Published: Tue, April 25, 2017
Markets | By Terence Owen

Fillon leads French-Israeli votes by far


EU Economy Commissioner Pierre Moscovici warned Monday that although pro-Europe centrist Emmanuel Macron won the first round of France's presidential election, far-right leader Marine Le Pen is still a contender.

The euro surged against the United States dollar and the yen sank on Monday on relief over Emmanuel Macron's victory against anti-euro nationalist Marine Le Pen in the first round of France's presidential elections.

Opinion polls predict that Mr. Macron will win the second round as a majority of voters regard Ms. Le Pen and her party as risky for France's democracy and its values.

Ahead of Sunday's vote, markets had been contemplating a variety of nightmare scenarios for them, including one in which Ms Le Pen would go through to a runoff against the far left's Jean-Luc Melenchon.

Speaking after last week's terror attack in France, US President Donald Trump said she was "strongest on borders, and she's the strongest on what's been going on in France".

Politicians on the moderate left and right, including the Socialist and Republicans party losers in Sunday's first-round vote, maneuvered to block Le Pen's path to power in the May 7 runoff.

Most left-wing rioters were angry with the election results, in which none of the traditional candidates managed to get to the second round, paving a way to outsiders like Marine Le Pen and Emanuel Macron.

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While their policies on higher education are unlikely to be the decisive factor in swaying the electorate, they are nonetheless - as I explore in a feature this week - revealing of the candidates' wider attitudes. "Patriots should come together to fight those who promote unbridled globalisation", she said.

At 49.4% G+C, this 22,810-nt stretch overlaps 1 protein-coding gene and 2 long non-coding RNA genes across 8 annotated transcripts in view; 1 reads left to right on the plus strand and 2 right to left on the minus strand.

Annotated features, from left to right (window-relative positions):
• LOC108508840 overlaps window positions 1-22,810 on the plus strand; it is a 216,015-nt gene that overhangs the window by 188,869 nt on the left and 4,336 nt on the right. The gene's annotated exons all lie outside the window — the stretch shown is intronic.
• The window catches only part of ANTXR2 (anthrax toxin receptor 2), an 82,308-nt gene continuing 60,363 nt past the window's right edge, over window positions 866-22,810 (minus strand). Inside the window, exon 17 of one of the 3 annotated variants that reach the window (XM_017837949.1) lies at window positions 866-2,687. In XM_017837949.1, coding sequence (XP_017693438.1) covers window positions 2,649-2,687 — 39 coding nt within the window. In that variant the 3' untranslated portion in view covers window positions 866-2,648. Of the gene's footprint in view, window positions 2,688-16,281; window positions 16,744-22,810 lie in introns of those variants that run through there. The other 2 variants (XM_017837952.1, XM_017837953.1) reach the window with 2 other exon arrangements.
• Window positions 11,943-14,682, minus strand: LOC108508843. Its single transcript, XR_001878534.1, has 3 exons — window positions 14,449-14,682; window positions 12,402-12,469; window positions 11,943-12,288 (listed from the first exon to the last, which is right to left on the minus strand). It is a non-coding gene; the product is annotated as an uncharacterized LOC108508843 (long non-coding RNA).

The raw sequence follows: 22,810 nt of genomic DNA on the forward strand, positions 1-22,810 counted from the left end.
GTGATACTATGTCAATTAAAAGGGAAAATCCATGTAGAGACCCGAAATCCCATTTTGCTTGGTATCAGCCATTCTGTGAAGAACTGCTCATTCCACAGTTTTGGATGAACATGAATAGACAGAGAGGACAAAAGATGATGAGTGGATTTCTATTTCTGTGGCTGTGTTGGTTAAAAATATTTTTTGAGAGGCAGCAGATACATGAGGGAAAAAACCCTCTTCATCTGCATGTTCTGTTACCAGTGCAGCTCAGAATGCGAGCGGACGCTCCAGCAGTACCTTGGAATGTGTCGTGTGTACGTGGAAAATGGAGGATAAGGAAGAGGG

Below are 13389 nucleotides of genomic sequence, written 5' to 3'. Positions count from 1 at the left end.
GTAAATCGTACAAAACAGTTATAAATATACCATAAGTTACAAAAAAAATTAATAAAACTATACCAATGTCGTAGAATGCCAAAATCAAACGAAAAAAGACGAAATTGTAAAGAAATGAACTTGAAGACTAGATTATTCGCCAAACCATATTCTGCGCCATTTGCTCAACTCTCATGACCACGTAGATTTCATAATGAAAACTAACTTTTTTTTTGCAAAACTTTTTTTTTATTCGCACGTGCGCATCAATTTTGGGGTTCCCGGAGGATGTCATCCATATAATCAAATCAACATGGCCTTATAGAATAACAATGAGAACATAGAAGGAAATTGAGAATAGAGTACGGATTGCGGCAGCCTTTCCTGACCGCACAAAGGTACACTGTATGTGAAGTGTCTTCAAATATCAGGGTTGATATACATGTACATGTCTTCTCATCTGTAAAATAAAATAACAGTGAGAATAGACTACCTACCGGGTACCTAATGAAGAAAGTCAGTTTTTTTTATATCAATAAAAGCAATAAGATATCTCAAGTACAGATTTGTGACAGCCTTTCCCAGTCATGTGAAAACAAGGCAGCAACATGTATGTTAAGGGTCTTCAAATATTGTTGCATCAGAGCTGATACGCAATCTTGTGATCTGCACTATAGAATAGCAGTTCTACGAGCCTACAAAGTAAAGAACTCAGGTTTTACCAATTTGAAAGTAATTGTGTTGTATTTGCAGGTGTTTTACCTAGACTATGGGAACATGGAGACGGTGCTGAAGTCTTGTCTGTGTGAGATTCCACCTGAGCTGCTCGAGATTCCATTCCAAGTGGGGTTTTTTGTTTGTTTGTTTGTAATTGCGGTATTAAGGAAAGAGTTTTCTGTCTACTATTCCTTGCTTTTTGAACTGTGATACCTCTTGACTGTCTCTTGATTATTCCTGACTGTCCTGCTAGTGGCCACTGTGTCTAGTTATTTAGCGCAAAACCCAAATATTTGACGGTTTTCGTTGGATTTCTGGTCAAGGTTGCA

Voters rejected the two mainstream parties that have alternated power for decades, in favor of Le Pen and the untested Macron, who has never held elected office and who founded his own political movement just past year. This is not the first time a National Front candidate is entering the second round.

Macron's internal security programme calls for 10,000 more police officers, and 15,000 new prison places.

Philippot compared a dinner Macron had at La Rotonde restaurant, in the former bohemian district of Montparnasse, on Sunday with the election-night party ex-president Nicolas Sarkozy held at a chic venue on the Champs-Elysees in 2007, which earned him a "bling-bling president" label.

All analysts agree that the positive scenario after yesterday's victory by Macron depends on him winning the second round.

But Macron's party spokesman, Benjamin Griveaux, said that Le Pen is hardly a vector of change.

Kantar's Mr Lecerf said Ms Le Pen would have had more chance of victory in the final round if there had been a low turnout in the first. "He takes a much more hardline position against Islam than Macron", he said, "and many French Jews in Israel are concerned about their friends and relatives in France because of the rise of radical Islam there".

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